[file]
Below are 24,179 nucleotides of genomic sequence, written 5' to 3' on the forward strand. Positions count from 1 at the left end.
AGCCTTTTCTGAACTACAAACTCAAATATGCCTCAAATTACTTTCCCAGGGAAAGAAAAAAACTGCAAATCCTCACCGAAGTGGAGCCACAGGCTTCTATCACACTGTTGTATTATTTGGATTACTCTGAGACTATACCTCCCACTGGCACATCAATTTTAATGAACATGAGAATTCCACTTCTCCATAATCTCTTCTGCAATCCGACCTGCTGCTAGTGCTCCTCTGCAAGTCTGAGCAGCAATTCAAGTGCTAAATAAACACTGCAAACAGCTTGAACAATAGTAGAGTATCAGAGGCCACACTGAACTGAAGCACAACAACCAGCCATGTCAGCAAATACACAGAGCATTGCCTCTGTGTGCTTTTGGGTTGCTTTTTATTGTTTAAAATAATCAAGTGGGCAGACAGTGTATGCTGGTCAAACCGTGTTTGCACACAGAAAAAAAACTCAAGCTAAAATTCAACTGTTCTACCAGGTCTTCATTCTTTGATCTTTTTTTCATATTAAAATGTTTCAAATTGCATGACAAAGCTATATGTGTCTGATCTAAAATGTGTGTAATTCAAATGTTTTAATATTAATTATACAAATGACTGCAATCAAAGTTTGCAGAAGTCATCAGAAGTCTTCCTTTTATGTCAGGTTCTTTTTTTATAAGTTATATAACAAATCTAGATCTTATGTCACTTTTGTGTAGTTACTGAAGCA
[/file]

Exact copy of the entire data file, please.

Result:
Below are 24,179 nucleotides of genomic sequence, written 5' to 3' on the forward strand. Positions count from 1 at the left end.
AGCCTTTTCTGAACTACAAACTCAAATATGCCTCAAATTACTTTCCCAGGGAAAGAAAAAAACTGCAAATCCTCACCGAAGTGGAGCCACAGGCTTCTATCACACTGTTGTATTATTTGGATTACTCTGAGACTATACCTCCCACTGGCACATCAATTTTAATGAACATGAGAATTCCACTTCTCCATAATCTCTTCTGCAATCCGACCTGCTGCTAGTGCTCCTCTGCAAGTCTGAGCAGCAATTCAAGTGCTAAATAAACACTGCAAACAGCTTGAACAATAGTAGAGTATCAGAGGCCACACTGAACTGAAGCACAACAACCAGCCATGTCAGCAAATACACAGAGCATTGCCTCTGTGTGCTTTTGGGTTGCTTTTTATTGTTTAAAATAATCAAGTGGGCAGACAGTGTATGCTGGTCAAACCGTGTTTGCACACAGAAAAAAAACTCAAGCTAAAATTCAACTGTTCTACCAGGTCTTCATTCTTTGATCTTTTTTTCATATTAAAATGTTTCAAATTGCATGACAAAGCTATATGTGTCTGATCTAAAATGTGTGTAATTCAAATGTTTTAATATTAATTATACAAATGACTGCAATCAAAGTTTGCAGAAGTCATCAGAAGTCTTCCTTTTATGTCAGGTTCTTTTTTTATAAGTTATATAACAAATCTAGATCTTATGTCACTTTTGTGTAGTTACTGAAGCA